Bruce sees one function of religion in todays world as cultural defence. This is where religion serves to unite a community against an external threat. In such situations, religion has special significance for its followers because it symbolises the group or society's collective identity. Defending the community against a threat often gives a prominent role in politics.

examples of religion as cultural defence from the late 20th C are Poland & Iran. They illustrate how religion can be used in defence of national idenitity in the face of political domination by an external power. In Poland, the external power was Soviet communism, while in Iran, it was Western culture and capitalism. In both cases, therefore, the role of religion has to be understood in a transnational context. 

Poland - 1945-1989, Poland was under communist rule, imposed from outside by the Soviet Union. During, the Catholic Church was suppressed, but for many it continued to embody Polish national identity. The Church served as a rallying point for opposition to the Soviet Union and the Polish communist party. in particular, it lent its active support to the Solidarity free trade union movement in the 1980s that did much to bring about the fall of communism. Thereafter, the Church regained a public role and has had significant influence on Polish politics since. 

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Iran - Western capitalist powers and oil compamies had long had influence in Iran, including involvement in the illegal overthrow of a democratic Gov in the 1950s to install a pro-Western regime headed by the Shah of Iran. during the 60's and 70's, his successor embarked on a policy of modernisation and Westernisation. This included banning the veil and replacing the Muslim calender. Meanwhile, modernisation was widening the gap between rich and poor, while protest eas ruthlessly suppressed. 

Change was imposed rapidly and from above,causing great suffering. Under these conditions, Islam became the focus of resistance to the Shah's regime, led by clerics. The revolution of 1979 brouht the creation of the Islamic Republic, in which clerics held state power and were able to impose Islamic sharia law.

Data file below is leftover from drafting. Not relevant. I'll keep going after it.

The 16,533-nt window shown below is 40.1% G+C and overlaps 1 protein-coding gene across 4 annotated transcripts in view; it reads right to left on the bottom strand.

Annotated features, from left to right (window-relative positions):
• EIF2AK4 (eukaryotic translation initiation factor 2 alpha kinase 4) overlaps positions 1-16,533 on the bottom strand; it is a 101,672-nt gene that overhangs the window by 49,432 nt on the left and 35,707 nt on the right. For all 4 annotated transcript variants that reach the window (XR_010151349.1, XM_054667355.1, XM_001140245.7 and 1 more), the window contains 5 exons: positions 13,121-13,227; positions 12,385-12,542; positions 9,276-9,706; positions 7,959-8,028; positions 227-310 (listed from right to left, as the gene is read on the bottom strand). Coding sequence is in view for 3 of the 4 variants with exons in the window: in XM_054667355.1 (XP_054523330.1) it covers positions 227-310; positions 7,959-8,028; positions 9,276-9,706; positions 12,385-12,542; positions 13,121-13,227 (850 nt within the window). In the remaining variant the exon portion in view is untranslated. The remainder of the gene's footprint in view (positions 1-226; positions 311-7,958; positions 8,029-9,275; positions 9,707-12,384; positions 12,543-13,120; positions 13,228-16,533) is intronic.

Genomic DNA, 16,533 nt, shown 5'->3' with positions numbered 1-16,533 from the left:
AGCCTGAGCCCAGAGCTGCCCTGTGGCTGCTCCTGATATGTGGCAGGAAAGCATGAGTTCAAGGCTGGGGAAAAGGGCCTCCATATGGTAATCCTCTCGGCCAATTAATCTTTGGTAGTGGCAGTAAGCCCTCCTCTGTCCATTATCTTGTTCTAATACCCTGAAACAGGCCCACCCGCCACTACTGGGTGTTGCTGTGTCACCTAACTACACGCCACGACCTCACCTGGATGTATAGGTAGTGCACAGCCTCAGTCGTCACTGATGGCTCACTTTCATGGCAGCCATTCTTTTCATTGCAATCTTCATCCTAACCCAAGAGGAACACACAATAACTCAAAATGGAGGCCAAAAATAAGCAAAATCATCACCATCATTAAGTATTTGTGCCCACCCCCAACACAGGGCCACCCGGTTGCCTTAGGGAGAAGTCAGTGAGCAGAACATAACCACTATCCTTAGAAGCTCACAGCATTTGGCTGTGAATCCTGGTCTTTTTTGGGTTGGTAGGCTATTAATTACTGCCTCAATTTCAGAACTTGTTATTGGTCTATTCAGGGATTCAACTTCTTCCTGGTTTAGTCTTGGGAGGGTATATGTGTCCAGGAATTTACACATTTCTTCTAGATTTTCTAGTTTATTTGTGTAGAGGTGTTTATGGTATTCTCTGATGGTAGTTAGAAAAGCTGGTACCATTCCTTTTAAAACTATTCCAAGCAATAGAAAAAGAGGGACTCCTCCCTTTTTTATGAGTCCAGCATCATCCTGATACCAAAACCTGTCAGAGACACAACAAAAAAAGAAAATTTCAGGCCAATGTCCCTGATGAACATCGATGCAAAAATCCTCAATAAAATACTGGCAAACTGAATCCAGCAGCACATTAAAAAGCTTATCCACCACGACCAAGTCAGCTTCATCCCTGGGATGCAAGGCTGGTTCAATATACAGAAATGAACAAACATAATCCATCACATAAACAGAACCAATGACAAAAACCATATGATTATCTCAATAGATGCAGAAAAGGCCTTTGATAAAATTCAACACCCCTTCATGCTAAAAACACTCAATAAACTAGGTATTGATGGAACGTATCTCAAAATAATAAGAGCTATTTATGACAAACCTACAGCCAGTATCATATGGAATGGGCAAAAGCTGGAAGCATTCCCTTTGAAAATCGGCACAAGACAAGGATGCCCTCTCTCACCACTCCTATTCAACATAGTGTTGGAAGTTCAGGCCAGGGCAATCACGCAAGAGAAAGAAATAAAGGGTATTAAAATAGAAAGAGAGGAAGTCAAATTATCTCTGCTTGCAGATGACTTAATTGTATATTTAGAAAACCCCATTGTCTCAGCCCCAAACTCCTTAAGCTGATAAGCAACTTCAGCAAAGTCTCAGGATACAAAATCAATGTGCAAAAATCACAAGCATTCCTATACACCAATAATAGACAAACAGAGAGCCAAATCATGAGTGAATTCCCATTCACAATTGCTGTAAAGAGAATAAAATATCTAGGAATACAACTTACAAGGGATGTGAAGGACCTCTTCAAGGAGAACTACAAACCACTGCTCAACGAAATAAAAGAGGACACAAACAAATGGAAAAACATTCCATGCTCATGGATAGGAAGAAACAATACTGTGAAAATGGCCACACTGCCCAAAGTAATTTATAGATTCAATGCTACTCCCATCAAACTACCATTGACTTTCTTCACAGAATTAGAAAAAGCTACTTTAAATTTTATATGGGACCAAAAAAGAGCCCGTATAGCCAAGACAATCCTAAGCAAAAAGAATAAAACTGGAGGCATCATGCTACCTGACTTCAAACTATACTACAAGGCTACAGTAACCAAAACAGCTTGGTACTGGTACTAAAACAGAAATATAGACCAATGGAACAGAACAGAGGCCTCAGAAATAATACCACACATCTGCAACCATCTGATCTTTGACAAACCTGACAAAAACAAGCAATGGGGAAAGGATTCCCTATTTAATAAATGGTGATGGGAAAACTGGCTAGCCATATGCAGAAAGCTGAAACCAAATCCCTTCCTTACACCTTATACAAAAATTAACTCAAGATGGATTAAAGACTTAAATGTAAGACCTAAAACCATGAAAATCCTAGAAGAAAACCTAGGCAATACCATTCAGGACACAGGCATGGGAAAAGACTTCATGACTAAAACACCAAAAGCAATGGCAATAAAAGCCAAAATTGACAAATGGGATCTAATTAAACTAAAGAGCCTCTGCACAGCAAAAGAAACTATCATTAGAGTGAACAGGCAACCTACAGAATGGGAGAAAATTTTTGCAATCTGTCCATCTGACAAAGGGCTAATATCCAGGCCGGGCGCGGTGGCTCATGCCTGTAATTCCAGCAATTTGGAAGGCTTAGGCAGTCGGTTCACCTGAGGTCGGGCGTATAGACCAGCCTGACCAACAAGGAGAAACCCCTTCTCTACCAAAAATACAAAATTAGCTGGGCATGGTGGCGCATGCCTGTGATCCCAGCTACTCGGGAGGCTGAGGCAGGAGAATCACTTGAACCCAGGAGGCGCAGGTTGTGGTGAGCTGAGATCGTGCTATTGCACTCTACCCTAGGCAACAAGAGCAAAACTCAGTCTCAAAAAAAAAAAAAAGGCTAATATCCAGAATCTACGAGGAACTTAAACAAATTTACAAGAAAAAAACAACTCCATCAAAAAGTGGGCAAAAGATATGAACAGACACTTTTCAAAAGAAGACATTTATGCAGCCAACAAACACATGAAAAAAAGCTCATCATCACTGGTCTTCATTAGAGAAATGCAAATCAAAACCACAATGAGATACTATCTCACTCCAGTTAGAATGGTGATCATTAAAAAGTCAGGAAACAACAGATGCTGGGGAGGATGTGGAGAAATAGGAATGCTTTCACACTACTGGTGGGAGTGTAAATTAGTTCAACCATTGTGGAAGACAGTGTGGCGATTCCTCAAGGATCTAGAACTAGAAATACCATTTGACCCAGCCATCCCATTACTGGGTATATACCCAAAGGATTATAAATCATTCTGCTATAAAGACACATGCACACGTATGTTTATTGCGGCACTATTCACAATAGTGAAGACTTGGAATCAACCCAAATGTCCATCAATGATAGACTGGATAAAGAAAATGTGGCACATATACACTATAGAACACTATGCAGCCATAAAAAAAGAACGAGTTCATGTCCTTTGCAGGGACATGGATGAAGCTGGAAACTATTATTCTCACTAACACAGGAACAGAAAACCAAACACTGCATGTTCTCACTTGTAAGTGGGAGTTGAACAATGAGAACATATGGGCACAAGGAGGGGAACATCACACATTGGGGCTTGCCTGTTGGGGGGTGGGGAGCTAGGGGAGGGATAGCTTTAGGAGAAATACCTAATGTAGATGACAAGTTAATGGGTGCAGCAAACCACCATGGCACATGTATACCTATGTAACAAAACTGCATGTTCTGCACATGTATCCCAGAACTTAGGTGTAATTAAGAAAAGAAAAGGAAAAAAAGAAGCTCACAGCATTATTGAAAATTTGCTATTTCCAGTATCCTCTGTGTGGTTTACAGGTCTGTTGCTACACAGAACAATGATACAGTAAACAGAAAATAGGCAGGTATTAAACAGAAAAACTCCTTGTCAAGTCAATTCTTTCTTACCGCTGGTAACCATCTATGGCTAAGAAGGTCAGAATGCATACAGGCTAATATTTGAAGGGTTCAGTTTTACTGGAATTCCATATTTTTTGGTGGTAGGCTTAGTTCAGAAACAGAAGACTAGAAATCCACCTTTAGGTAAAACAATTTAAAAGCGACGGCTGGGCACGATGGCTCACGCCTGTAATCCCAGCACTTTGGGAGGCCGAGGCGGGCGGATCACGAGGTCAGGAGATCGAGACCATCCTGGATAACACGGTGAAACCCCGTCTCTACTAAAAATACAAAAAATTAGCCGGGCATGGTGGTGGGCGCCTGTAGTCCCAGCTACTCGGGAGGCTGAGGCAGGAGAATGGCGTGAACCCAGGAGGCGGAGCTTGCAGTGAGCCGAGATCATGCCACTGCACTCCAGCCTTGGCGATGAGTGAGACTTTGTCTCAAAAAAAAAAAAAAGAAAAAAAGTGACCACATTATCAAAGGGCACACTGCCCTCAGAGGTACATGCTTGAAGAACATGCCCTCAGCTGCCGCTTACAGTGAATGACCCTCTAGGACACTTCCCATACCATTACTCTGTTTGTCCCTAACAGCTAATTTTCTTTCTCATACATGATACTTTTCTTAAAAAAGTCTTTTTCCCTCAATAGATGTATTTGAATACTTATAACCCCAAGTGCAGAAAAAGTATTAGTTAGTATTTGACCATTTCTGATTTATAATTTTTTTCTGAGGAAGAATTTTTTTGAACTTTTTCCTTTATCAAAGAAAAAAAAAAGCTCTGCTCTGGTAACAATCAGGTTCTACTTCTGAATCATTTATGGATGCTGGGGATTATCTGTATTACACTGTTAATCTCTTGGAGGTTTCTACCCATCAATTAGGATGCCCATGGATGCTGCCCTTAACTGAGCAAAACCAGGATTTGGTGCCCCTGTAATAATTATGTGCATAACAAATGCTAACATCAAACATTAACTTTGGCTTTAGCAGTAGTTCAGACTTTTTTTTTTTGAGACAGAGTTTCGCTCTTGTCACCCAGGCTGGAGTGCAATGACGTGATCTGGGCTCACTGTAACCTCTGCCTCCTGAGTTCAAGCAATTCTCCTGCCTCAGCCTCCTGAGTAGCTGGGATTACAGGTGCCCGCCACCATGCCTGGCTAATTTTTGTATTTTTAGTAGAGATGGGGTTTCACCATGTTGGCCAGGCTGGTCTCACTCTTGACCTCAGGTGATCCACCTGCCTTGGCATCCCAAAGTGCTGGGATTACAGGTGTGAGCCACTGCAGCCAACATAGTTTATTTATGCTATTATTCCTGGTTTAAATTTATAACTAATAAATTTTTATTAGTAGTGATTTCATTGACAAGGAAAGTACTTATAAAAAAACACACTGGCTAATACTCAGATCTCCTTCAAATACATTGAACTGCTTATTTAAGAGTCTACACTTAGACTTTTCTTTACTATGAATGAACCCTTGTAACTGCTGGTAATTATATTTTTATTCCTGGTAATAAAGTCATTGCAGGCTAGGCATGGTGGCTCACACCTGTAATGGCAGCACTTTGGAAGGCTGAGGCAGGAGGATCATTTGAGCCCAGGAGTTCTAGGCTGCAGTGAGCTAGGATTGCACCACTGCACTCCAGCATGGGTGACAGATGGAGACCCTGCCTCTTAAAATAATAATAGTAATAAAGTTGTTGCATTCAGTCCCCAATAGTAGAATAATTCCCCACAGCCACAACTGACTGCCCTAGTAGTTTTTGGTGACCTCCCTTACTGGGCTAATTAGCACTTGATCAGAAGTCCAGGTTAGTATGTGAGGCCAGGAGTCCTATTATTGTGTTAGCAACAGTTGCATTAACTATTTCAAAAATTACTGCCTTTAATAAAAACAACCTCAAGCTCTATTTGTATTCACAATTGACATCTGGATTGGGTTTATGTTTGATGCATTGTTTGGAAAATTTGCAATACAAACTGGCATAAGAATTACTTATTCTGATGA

However, Haynes argues that the Iranian revolution was not typical of the Middle East, in that it was led by religious leaders. In countries such as Saudi Arabia, the religious leadership is closely tied to the local elite, who in turn are tied to Western imperialism. A such, local religious leaders are opposed by local fundamnetalists, who regard them as enemies of Islam 

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Religion and development

For secularisation theory, modernisation undermines religion. The importance of science and technology in economic development, and the rational worldview on which they depend, are seen as destroying belief in the supernatural. 

On the other hand, religion may contribute to development, as Weber argued in the case of the Protestant ethic. More recently, sociologists have examined  what role religion may play in development in today's gloabising world. 

God and globalisation in India 

Globalisation has brought rapid economic growth and has seen India become a more important player on the world political stage. It has alos brought rising prosperity to some. Nanda's book examines the role of Hinduism, the religion of 85% of the populationm in legitimating both the rise of a new Hindu 'ultra-nationalisation' and the prosperity of the Indian MC. 

Hinduism and consumerism - Globalisation has created a huge and prosperous scientifically educated, urban MC in India, working in IT ect closely tied into the glabal economy. These are precisely the people whom secularisaiton theory predicts will be the first to abandon religion in favour of a secular worldview. 

Yet as Nanda observes, a vast majority of this class continue to believe in the supernatural . A survey found that  Indians are becoming more religious. Only 5% said their religiosity had declined in last 5 years, while 30%said they were becoming more religious. The survery alos found that 'urban educated idians are more religious than their rural and illiterate counterparts'. Increased interest in religion has also been reflected in a dramatic growth of religious tourism, such as visits to shrines. Nanda notes that it is becoming fashionable to be religious. 

Another feature of this MC religiosity is that they are attracted to what were once low-status village gods worshipped by the poor. This is because these deities are seen as being more responsive to people's needs than the traditional Hindu 'great gods'. 

Nanda examines what motivates the sophisticated, urban MCs to continue to believe in miracles and supernatural beings. She rejects poverty and existential insecurity as an explanation, because they are not poor. She also rejects the idea that thei religiosity is a defensive reaction to modernisation and Westernisation. On the contary, the Indian MCs are optimistic about the opportunities that globalisation brings them. Instead, she argues their increasing religiosity is the result of their ambivalence about their newfound wealth.